Posts Tagged ‘Tosor’


Summary of today? Well, I made it alive, for which I am grateful. I have a lovely soft bed to sleep in, for which I am grateful. I had a cool night out on the town, inclusive dancing and music. And I am in Karakol. I have seen the YouTube clip ‘The Road from Karakol’ so many hundred of times. And now I am here – and really am stoked.

Entrance to Karakol

Entrance to Karakol

It is a shame that I have only seen the magic stretch of Issykul shoreline in the grey rain. I can imagine that the sandy beaches would be dazzling, and clear water might look blue with a bit of sun.

Issykul

Issykul

The last 30km into Karakol was dangerous – such maniac drivers.
I cycle concentrated.
My eyes are fixed to the road. When can I give the next pedal-stroke? Can I accelerate, or bump over the next pothole or mound of bitumen?
My ears are pricked. I hear a car. From in front? Behind? How far? What speed? What is the driver’s asshole factor (volume of motor and tyre noise)? I hear a horn. This means I am to steer straight for the soft sand on the side of the road. A horn means ‘I am coming through, and running over everything in my path.’ A horn is used in one of three circumstances:
1. I am approaching you (the cyclist) from behind, and another car is overtaking me. There is not enough space for everyone, so, you should head into the sand.
2. A car is coming from the opposite direction. There is not enough space for everyone, so you should head into the sand.
3. I am a complete wanker, and, even though there is no other car within hundreds of metres, I hate cyclists in general, and so you should head into the sand.
I made it to Karakol. Several people I have cycled with have been hit in Kyrgyzstan. I can see why.

While cycling through the undulating landscape, the mind wanders, and ponders some weird things. I have a question for readers of my blog. Can you explain the following? When the road leaves the lake shore, it undulates over the plains leading from the mountains to the lake. Crossing these plains, the road passes over little streams and rivers running from the mountains to the lake. Over and over again, I find myself climbing to the top of an undulation, crossing a stream, and then descending again. Why, oh why, are the streams running along the top of the undulations, and not the bottom?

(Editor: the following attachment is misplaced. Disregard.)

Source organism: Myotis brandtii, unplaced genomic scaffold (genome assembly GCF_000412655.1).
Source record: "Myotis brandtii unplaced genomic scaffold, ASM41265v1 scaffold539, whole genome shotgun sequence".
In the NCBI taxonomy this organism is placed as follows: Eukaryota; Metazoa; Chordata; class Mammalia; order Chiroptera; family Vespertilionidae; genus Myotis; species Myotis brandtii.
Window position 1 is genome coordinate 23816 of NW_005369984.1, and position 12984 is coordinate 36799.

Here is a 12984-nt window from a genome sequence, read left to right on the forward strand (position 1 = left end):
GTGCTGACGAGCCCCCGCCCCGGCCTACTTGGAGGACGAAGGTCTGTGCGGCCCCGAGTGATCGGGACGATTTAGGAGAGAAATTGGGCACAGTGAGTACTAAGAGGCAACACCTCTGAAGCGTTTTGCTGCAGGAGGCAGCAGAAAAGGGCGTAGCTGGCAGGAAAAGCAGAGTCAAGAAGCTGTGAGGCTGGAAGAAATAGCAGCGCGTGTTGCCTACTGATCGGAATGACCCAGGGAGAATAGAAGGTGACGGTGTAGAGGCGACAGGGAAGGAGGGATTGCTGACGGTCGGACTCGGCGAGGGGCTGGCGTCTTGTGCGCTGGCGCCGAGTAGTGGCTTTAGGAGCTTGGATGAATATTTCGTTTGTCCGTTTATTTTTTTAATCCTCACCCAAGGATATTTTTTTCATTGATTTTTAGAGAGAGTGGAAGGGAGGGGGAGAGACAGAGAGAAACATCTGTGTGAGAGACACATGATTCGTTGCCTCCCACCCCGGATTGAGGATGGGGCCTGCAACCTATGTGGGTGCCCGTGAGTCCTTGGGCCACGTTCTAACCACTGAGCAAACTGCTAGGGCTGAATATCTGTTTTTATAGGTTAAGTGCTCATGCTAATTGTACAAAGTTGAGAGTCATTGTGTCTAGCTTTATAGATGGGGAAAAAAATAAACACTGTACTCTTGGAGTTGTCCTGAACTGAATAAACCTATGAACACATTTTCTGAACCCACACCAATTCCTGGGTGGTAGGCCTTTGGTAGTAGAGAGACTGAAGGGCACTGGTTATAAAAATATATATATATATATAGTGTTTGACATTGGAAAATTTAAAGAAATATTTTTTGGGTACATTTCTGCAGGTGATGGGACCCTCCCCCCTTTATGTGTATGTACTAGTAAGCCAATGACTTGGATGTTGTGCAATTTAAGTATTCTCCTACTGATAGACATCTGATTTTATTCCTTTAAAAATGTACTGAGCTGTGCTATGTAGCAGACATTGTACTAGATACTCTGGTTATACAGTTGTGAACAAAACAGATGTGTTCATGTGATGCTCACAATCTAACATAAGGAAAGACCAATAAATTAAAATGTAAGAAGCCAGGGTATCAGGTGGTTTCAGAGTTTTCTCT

Well, there. That is what keeps my mind occupied on these long trips. ☺


I am lying in the tent, again on the Issykul lake shore. I am listening to the crashing of the waves just metres away, and the patter of rain on the tent. Today was grey with the odd drop of rain, and the standard afternoon headwind. It kept the swimmers away – and so I could bathe alone in the clear waters of the lake.

Sandy beach

Sandy beach

When the road nears the lake, there are little dirt tracks that head to the shore. Sometimes populated with a car, today they were often empty. It was too grey for some. Today, the road also left the lake, and climbed over 300m – not something you expect on the lake shore. Still, I also got some downhill speed.

Cooking at Issykul

Cooking at Issykul

Update 23:00
I didn’t expect this. The noise is incredible as the tent is being ballooned in gusts by the wind. Lying stretched out in my tent, my left arm is anchoring the front right hand corner of the tent, and my right arm is vertical, holding the central arch. The wind is howling and the rain is pounding down. I can’t turn or move, lest the tent implode in a gust, sacrificing my little spot of dry earth. I can’t hear the thunder for the rain, but see the flickering light outside the tent. Repeatedly.